Is There a Lot of Public Speaking in Law School?
Is There a Lot of Public Speaking in Law School?
Many prospective students wonder if there is a lot of public speaking in law school. While the answer is yes, there’s no reason to be discouraged! Law school is an excellent place to build and refine your public speaking skills. The majority of jobs in law involve some form of public speaking. Law school gives you many of the tools you will need to succeed. Lawyers are constantly arguing in front of judges, speaking with clients, and negotiating with other parties. Thus, law school will expose you to many types of public speaking situations and allow you to develop your approach. You will leave law school with a strong sense of your strengths and weaknesses as a lawyer. Public speaking in law school doesn’t have to be a chore. Rather it is a means to a very rewarding end!
What to Expect in Your Four Biggest Public Speaking Challenges in Law School!
For advice on how to approach public speaking in law school, see this post on public speaking tips for law students and lawyers!
Here are the four most commonly found examples of public speaking in law school.
1. Cold Calling
The most frequently experienced example of public speaking in law school is known as “cold calling.” When you attend class each day, the majority of professors won’t ask for volunteers to discuss the material. They will just call on you and ask you questions about the reading assignment. While this isn’t quite as nerve-wracking as speaking in front of a judge, it does require you to analyze and interpret material in front of authority figures and your peers. Sound scary? It doesn’t need to be! Who better is there to understand if you make a mistake than the other nervous students sitting around you?! Your professors aren’t there to punish you – they want to help you and will often steer you in the right direction. And since this is just school, very little is actually on the line.
To avoid embarrassing cold call situations, always prepare for class. You will look much worse to a professor if you haven’t reviewed the material than if you stumble your way through or if you make an honest mistake. The first few experience will be tough, but it gets much easier with practice!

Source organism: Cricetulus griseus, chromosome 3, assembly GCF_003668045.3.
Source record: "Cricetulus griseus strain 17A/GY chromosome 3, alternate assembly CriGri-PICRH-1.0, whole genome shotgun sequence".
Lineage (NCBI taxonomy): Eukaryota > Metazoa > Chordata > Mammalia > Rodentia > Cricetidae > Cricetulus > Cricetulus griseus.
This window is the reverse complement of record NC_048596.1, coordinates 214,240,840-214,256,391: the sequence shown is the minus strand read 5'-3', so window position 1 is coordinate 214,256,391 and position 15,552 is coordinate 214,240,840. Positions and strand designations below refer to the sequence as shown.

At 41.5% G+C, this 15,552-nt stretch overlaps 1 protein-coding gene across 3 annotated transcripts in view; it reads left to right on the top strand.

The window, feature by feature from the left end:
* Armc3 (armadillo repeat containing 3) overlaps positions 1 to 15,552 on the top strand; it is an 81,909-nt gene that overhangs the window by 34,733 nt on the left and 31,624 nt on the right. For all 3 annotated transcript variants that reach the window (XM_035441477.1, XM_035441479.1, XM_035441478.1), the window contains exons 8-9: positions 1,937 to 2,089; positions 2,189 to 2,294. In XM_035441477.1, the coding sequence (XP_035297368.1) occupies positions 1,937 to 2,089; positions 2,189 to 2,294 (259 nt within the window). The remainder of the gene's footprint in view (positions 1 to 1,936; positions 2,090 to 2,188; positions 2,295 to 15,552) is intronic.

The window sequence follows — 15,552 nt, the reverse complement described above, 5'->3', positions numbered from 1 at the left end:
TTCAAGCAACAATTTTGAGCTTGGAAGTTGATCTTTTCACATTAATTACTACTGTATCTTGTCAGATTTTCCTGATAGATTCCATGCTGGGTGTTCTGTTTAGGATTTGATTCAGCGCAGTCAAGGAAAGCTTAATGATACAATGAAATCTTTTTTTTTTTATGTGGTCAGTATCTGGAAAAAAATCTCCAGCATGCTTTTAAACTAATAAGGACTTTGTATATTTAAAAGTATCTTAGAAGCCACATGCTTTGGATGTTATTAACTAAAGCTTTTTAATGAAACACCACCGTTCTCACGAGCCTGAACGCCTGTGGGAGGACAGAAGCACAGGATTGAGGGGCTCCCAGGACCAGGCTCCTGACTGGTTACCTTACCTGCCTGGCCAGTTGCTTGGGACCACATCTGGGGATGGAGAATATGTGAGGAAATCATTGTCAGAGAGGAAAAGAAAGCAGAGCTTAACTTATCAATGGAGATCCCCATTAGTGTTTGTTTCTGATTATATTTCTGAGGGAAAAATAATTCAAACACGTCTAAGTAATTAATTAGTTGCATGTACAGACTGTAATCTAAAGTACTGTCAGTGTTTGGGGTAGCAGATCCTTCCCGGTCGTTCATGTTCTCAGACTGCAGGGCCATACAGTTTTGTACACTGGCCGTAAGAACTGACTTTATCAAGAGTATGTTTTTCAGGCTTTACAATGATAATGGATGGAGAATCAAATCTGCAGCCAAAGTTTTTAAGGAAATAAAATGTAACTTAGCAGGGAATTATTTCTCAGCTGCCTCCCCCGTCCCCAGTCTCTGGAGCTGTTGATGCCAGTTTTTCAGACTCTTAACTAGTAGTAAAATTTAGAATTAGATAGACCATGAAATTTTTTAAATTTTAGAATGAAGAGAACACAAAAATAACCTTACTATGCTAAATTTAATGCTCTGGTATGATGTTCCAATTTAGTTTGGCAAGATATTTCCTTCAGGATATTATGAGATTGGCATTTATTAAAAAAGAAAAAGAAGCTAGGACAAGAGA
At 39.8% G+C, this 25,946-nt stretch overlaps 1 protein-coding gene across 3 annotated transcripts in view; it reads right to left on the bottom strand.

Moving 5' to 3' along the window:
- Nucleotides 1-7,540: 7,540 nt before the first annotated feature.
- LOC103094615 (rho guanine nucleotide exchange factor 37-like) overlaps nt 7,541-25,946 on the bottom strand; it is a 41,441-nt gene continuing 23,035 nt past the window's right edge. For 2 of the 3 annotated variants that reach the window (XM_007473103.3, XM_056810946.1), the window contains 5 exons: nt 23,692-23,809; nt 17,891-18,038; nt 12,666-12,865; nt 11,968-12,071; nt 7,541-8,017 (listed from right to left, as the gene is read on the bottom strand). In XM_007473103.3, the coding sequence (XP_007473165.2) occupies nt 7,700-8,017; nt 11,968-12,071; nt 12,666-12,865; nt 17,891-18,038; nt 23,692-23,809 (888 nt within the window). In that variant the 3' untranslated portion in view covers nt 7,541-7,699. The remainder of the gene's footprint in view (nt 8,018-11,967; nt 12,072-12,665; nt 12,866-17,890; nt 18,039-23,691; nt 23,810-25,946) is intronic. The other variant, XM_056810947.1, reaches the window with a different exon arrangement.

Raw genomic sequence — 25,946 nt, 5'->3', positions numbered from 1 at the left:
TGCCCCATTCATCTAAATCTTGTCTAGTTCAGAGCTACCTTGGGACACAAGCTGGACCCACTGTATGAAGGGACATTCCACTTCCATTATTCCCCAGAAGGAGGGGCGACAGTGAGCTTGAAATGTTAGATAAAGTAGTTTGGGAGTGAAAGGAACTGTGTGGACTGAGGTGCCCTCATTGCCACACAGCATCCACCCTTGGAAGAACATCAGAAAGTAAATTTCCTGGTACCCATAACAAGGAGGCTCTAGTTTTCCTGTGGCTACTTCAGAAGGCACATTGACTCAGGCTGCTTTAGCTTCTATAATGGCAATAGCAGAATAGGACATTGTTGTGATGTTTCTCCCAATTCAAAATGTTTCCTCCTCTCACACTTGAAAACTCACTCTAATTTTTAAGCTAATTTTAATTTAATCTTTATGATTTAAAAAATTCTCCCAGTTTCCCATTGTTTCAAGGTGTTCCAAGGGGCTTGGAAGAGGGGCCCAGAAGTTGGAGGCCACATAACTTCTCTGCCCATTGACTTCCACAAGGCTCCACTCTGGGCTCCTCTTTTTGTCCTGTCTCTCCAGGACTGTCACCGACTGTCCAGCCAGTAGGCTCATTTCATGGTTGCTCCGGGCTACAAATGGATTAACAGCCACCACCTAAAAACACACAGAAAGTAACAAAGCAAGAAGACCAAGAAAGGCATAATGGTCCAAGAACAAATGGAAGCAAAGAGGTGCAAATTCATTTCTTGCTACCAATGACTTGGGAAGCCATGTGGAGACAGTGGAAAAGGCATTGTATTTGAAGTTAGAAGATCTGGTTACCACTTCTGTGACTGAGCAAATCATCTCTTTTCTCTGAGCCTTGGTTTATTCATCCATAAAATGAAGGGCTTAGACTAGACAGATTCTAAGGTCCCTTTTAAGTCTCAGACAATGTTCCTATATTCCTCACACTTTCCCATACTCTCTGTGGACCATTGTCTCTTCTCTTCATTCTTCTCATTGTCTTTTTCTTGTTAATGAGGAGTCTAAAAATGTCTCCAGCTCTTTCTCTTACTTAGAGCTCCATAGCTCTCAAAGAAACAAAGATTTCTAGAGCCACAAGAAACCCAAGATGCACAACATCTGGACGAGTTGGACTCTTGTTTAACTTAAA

Note that not all professors “randomly” call on students. Some take volunteers. Others will call on students in alphabetical order or by calling on students up and down rows. So it is more predicable in some classes than others.
2. 1L Oral Arguments
Most law schools ask their students to complete some sort of oral argument at the end of their 1L year. This is one of the most life-like examples of public speaking in law school as it simulates what it will be like to present to a judge. Typically you are given some sort of problem and then must argue a motion or give an opening argument in front of a panel of community judges.
The key here is to practice and be confident! This is typically more of a private exercise than cold calling, so don’t be nervous about what your friends might think. Take this as a learning opportunity. Again, nothing of true real world significance is on the line. You don’t hold the fate of a client in your hands. Oral arguments are the perfect time for you to experience what most lawyers do without all of the pressure. For more specific advice on this topic, see this post on law school oral argument tips!
3. Extracurricular Activities
After your 1L year, students are encouraged to join an extracurricular activity such as moot court, law review, or mock trial (see this post for an in-depth description of each option!). Two of these, moot court and mock trial, involve extensive public speaking opportunities. These organizations allow you to do exactly what most trial lawyers do. You gain invaluable hands on experience in how the court process operates. Moot court and mock trial take the public speaking involved in oral arguments to the next level. Working in teams, you will either develop a brief and engage in an oral argument, or prepare and execute a trial. Participants are involved in a number of in-school competitions before the best teams are sent across the country to compete with others. You will be speaking in front of not only your law school peers, but also students, judges, and lawyers from many communities.
These extracurriculars offer you a fun way to practice your public speaking skills without it impacting your grade. But they also challenge you with simulations that are as close to life-like as you can get. If you can complete this tough example of public speaking in law school, there is nothing you won’t be able to handle as a lawyer.
4. Public Speaking In Law School Clinics
During 2L or 3L year, many students choose to participate in law school clinics for credit. Unlike the previous three examples, here you are actually interacting with real clients and handling real cases. Since you have a professor to guide you, rest assured that you won’t be causing any disasters. However, this is a great chance for law students to practice developing relationships with clients and getting a taste for how they can affect lives. There is so much to gain from participating in a law school clinic that you hardly even think of it as public speaking. It is one of the most rewarding experiences you can have.
Everyone gets nervous about public speaking in law school, but clinics are the best way to feel the joy in helping others. The pride and sense of accomplishment you get after finishing with a client far outweighs all of the public speaking fears in the end.
Laura Sigler, a JD Advising bar exam essay grader, who graduated cum laude from Wayne State University Law School wrote this post.
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